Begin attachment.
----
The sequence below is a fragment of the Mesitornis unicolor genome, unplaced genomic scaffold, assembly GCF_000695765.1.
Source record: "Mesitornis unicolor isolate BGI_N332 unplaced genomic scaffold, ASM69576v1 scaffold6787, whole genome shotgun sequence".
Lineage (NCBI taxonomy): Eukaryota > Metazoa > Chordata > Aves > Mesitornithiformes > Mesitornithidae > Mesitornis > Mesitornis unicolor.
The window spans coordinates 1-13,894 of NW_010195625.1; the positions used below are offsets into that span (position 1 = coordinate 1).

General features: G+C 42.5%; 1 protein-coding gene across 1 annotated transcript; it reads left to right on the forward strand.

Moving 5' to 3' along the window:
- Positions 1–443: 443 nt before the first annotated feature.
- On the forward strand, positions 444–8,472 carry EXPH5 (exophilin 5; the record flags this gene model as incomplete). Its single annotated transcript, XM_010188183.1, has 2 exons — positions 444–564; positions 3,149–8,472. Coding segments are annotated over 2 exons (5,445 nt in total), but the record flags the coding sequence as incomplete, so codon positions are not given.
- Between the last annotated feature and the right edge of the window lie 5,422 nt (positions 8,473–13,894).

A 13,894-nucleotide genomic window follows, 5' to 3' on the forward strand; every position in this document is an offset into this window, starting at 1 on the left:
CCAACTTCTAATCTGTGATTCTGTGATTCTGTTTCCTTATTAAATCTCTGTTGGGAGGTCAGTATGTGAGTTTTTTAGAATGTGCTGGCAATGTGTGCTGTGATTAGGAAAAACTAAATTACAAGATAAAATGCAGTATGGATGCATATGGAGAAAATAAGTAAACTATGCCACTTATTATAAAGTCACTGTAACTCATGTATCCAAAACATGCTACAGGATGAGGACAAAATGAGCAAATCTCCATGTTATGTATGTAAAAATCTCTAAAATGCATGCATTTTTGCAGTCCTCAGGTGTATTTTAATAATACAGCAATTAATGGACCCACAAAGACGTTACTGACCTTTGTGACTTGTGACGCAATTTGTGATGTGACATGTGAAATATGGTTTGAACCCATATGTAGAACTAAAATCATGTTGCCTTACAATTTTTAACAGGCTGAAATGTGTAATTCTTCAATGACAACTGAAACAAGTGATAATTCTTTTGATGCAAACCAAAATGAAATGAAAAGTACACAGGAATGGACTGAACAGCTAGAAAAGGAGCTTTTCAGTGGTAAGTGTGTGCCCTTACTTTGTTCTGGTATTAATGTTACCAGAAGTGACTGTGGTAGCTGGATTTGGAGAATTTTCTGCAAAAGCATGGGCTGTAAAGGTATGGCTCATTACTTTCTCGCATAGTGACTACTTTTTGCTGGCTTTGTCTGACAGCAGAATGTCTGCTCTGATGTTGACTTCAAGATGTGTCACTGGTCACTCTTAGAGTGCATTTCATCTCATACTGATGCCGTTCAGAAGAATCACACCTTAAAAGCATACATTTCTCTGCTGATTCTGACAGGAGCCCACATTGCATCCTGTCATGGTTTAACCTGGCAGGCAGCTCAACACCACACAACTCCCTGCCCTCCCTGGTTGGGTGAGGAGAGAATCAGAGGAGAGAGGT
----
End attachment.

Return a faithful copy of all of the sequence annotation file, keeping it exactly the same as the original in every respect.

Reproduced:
The sequence below is a fragment of the Mesitornis unicolor genome, unplaced genomic scaffold, assembly GCF_000695765.1.
Source record: "Mesitornis unicolor isolate BGI_N332 unplaced genomic scaffold, ASM69576v1 scaffold6787, whole genome shotgun sequence".
Lineage (NCBI taxonomy): Eukaryota > Metazoa > Chordata > Aves > Mesitornithiformes > Mesitornithidae > Mesitornis > Mesitornis unicolor.
The window spans coordinates 1-13,894 of NW_010195625.1; the positions used below are offsets into that span (position 1 = coordinate 1).

General features: G+C 42.5%; 1 protein-coding gene across 1 annotated transcript; it reads left to right on the forward strand.

Moving 5' to 3' along the window:
- Positions 1–443: 443 nt before the first annotated feature.
- On the forward strand, positions 444–8,472 carry EXPH5 (exophilin 5; the record flags this gene model as incomplete). Its single annotated transcript, XM_010188183.1, has 2 exons — positions 444–564; positions 3,149–8,472. Coding segments are annotated over 2 exons (5,445 nt in total), but the record flags the coding sequence as incomplete, so codon positions are not given.
- Between the last annotated feature and the right edge of the window lie 5,422 nt (positions 8,473–13,894).

A 13,894-nucleotide genomic window follows, 5' to 3' on the forward strand; every position in this document is an offset into this window, starting at 1 on the left:
CCAACTTCTAATCTGTGATTCTGTGATTCTGTTTCCTTATTAAATCTCTGTTGGGAGGTCAGTATGTGAGTTTTTTAGAATGTGCTGGCAATGTGTGCTGTGATTAGGAAAAACTAAATTACAAGATAAAATGCAGTATGGATGCATATGGAGAAAATAAGTAAACTATGCCACTTATTATAAAGTCACTGTAACTCATGTATCCAAAACATGCTACAGGATGAGGACAAAATGAGCAAATCTCCATGTTATGTATGTAAAAATCTCTAAAATGCATGCATTTTTGCAGTCCTCAGGTGTATTTTAATAATACAGCAATTAATGGACCCACAAAGACGTTACTGACCTTTGTGACTTGTGACGCAATTTGTGATGTGACATGTGAAATATGGTTTGAACCCATATGTAGAACTAAAATCATGTTGCCTTACAATTTTTAACAGGCTGAAATGTGTAATTCTTCAATGACAACTGAAACAAGTGATAATTCTTTTGATGCAAACCAAAATGAAATGAAAAGTACACAGGAATGGACTGAACAGCTAGAAAAGGAGCTTTTCAGTGGTAAGTGTGTGCCCTTACTTTGTTCTGGTATTAATGTTACCAGAAGTGACTGTGGTAGCTGGATTTGGAGAATTTTCTGCAAAAGCATGGGCTGTAAAGGTATGGCTCATTACTTTCTCGCATAGTGACTACTTTTTGCTGGCTTTGTCTGACAGCAGAATGTCTGCTCTGATGTTGACTTCAAGATGTGTCACTGGTCACTCTTAGAGTGCATTTCATCTCATACTGATGCCGTTCAGAAGAATCACACCTTAAAAGCATACATTTCTCTGCTGATTCTGACAGGAGCCCACATTGCATCCTGTCATGGTTTAACCTGGCAGGCAGCTCAACACCACACAACTCCCTGCCCTCCCTGGTTGGGTGAGGAGAGAATCAGAGGAGAGAGGT